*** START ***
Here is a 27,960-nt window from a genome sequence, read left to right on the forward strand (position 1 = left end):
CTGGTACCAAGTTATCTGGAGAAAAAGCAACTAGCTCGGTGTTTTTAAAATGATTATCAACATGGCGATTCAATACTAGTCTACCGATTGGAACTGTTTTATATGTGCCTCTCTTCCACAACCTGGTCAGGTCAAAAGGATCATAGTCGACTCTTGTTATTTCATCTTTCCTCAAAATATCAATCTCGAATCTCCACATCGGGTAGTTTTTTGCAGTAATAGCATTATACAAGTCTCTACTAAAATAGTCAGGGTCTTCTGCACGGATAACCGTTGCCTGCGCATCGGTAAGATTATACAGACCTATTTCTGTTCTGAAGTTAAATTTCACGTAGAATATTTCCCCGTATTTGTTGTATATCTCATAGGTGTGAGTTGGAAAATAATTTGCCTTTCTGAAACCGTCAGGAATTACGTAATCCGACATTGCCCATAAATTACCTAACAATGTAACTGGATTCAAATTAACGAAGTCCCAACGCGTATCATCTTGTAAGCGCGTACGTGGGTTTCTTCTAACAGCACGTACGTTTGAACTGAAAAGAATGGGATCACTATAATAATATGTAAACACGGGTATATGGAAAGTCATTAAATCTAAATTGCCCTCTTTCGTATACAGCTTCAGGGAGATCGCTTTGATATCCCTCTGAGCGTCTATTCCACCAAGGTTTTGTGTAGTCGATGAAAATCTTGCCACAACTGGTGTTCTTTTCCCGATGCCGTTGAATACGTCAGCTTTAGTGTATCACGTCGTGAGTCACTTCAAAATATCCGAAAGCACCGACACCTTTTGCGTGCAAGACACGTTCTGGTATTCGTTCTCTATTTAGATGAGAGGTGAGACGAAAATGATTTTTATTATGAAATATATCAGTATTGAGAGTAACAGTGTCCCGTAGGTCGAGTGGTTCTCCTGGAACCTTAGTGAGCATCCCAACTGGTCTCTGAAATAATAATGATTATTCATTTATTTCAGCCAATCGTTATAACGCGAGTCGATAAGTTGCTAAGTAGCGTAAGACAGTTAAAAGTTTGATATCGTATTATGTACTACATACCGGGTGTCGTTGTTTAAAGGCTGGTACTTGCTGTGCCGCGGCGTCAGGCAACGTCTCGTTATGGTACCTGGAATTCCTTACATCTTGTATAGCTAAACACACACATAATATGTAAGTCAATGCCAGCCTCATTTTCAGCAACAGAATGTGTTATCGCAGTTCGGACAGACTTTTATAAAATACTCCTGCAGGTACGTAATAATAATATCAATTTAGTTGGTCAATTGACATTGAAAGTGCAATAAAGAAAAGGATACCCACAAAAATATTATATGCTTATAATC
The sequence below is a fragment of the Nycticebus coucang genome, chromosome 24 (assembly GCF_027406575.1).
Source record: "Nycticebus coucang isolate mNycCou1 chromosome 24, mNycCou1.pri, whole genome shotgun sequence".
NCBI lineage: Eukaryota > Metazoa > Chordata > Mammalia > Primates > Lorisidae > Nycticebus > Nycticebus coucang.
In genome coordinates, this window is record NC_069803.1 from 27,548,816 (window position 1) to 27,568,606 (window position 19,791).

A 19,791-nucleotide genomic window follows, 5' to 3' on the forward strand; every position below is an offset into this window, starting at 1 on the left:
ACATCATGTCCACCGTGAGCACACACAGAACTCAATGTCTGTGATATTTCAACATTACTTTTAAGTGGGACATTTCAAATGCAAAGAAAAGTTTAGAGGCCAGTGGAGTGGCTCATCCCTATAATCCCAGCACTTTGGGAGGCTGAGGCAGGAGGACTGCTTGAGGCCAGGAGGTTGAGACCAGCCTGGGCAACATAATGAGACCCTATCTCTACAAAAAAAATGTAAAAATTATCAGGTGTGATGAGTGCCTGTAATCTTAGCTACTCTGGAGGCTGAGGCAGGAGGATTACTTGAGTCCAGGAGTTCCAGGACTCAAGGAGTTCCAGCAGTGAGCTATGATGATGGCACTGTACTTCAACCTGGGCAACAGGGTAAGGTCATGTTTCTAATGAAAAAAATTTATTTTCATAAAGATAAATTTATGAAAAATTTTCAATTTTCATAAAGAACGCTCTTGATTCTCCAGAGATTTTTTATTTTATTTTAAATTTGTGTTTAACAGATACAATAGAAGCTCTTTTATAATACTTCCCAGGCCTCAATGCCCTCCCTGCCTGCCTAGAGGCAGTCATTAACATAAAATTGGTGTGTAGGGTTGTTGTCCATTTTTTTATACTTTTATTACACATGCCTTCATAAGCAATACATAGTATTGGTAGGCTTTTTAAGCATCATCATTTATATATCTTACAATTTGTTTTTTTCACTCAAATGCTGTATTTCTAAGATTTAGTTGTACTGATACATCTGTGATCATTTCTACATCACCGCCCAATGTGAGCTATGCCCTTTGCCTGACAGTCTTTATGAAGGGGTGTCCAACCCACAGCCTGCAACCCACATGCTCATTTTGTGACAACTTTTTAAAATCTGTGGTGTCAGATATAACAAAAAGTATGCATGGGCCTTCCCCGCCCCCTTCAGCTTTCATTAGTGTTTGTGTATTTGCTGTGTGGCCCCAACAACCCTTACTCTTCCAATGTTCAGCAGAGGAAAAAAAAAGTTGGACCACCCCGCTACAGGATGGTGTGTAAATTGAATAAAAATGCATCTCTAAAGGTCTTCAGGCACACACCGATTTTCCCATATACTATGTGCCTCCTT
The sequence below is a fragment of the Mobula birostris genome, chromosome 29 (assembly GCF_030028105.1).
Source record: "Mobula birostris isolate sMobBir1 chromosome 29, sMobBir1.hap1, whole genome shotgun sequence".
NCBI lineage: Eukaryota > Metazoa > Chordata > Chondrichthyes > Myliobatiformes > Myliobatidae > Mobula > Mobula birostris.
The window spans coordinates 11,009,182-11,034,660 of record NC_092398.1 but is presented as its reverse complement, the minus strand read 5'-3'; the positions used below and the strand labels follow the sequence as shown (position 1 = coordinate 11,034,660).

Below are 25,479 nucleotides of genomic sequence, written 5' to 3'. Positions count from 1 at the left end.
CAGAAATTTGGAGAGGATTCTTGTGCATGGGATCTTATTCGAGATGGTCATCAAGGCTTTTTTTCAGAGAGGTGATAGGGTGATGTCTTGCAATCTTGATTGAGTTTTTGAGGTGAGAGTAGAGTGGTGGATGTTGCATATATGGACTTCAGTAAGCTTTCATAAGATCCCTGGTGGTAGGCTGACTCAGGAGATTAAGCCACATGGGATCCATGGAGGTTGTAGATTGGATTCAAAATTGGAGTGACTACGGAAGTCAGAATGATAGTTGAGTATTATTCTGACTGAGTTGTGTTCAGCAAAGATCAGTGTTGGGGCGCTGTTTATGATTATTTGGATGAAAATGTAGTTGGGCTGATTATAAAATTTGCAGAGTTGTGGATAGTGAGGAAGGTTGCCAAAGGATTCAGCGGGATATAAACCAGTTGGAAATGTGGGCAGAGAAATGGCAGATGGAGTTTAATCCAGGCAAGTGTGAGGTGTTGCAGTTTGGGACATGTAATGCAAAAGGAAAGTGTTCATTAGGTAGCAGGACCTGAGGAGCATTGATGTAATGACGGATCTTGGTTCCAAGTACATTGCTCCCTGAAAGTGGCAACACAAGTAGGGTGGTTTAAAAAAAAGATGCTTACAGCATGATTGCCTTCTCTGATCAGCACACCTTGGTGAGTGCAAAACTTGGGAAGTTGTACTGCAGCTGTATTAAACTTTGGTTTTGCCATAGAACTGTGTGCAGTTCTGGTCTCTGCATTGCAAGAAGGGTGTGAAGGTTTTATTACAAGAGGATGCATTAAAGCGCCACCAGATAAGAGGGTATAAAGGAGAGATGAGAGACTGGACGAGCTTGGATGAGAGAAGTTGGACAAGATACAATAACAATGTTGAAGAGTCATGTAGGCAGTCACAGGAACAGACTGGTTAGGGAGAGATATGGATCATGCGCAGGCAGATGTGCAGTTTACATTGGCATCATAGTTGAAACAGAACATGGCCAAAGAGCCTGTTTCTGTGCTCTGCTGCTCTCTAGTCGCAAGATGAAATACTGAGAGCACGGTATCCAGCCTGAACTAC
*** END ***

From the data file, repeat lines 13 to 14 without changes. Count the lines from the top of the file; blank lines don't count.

Below are 25,479 nucleotides of genomic sequence, written 5' to 3'. Positions count from 1 at the left end.
CAGAAATTTGGAGAGGATTCTTGTGCATGGGATCTTATTCGAGATGGTCATCAAGGCTTTTTTTCAGAGAGGTGATAGGGTGATGTCTTGCAATCTTGATTGAGTTTTTGAGGTGAGAGTAGAGTGGTGGATGTTGCATATATGGACTTCAGTAAGCTTTCATAAGATCCCTGGTGGTAGGCTGACTCAGGAGATTAAGCCACATGGGATCCATGGAGGTTGTAGATTGGATTCAAAATTGGAGTGACTACGGAAGTCAGAATGATAGTTGAGTATTATTCTGACTGAGTTGTGTTCAGCAAAGATCAGTGTTGGGGCGCTGTTTATGATTATTTGGATGAAAATGTAGTTGGGCTGATTATAAAATTTGCAGAGTTGTGGATAGTGAGGAAGGTTGCCAAAGGATTCAGCGGGATATAAACCAGTTGGAAATGTGGGCAGAGAAATGGCAGATGGAGTTTAATCCAGGCAAGTGTGAGGTGTTGCAGTTTGGGACATGTAATGCAAAAGGAAAGTGTTCATTAGGTAGCAGGACCTGAGGAGCATTGATGTAATGACGGATCTTGGTTCCAAGTACATTGCTCCCTGAAAGTGGCAACACAAGTAGGGTGGTTTAAAAAAAAGATGCTTACAGCATGATTGCCTTCTCTGATCAGCACACCTTGGTGAGTGCAAAACTTGGGAAGTTGTACTGCAGCTGTATTAAACTTTGGTTTTGCCATAGAACTGTGTGCAGTTCTGGTCTCTGCATTGCAAGAAGGGTGTGAAGGTTTTATTACAAGAGGATGCATTAAAGCGCCACCAGATAAGAGGGTATAAAGGAGAGATGAGAGACTGGACGAGCTTGGATGAGAGAAGTTGGACAAGATACAATAACAATGTTGAAGAGTCATGTAGGCAGTCACAGGAACAGACTGGTTAGGGAGAGATATGGATCATGCGCAGGCAGATGTGCAGTTTACATTGGCATCATAGTTGAAACAGAACATGGCCAAAGAGCCTGTTTCTGTGCTCTGCTGCTCTCTAGTCGCAAGATGAAATACTGAGAGCACGGTATCCAGCCTGAACTAC